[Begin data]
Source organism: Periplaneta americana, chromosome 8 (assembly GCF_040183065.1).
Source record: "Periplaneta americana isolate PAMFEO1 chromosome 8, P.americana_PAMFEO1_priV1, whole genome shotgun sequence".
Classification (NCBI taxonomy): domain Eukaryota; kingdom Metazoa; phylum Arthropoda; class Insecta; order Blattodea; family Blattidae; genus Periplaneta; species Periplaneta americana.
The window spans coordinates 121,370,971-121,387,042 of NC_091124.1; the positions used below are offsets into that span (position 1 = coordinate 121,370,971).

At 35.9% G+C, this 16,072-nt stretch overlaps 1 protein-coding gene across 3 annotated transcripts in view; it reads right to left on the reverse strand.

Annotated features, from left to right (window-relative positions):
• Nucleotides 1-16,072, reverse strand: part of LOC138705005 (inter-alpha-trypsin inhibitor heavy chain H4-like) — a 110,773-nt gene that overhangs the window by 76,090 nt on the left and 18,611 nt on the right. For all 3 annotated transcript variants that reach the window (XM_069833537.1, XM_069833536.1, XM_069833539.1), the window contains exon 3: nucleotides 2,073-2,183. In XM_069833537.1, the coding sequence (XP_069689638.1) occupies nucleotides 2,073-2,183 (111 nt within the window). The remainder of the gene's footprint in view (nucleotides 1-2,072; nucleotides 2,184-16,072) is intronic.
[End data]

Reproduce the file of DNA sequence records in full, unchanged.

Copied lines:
Source organism: Periplaneta americana, chromosome 8 (assembly GCF_040183065.1).
Source record: "Periplaneta americana isolate PAMFEO1 chromosome 8, P.americana_PAMFEO1_priV1, whole genome shotgun sequence".
Classification (NCBI taxonomy): domain Eukaryota; kingdom Metazoa; phylum Arthropoda; class Insecta; order Blattodea; family Blattidae; genus Periplaneta; species Periplaneta americana.
The window spans coordinates 121,370,971-121,387,042 of NC_091124.1; the positions used below are offsets into that span (position 1 = coordinate 121,370,971).

At 35.9% G+C, this 16,072-nt stretch overlaps 1 protein-coding gene across 3 annotated transcripts in view; it reads right to left on the reverse strand.

Annotated features, from left to right (window-relative positions):
• Nucleotides 1-16,072, reverse strand: part of LOC138705005 (inter-alpha-trypsin inhibitor heavy chain H4-like) — a 110,773-nt gene that overhangs the window by 76,090 nt on the left and 18,611 nt on the right. For all 3 annotated transcript variants that reach the window (XM_069833537.1, XM_069833536.1, XM_069833539.1), the window contains exon 3: nucleotides 2,073-2,183. In XM_069833537.1, the coding sequence (XP_069689638.1) occupies nucleotides 2,073-2,183 (111 nt within the window). The remainder of the gene's footprint in view (nucleotides 1-2,072; nucleotides 2,184-16,072) is intronic.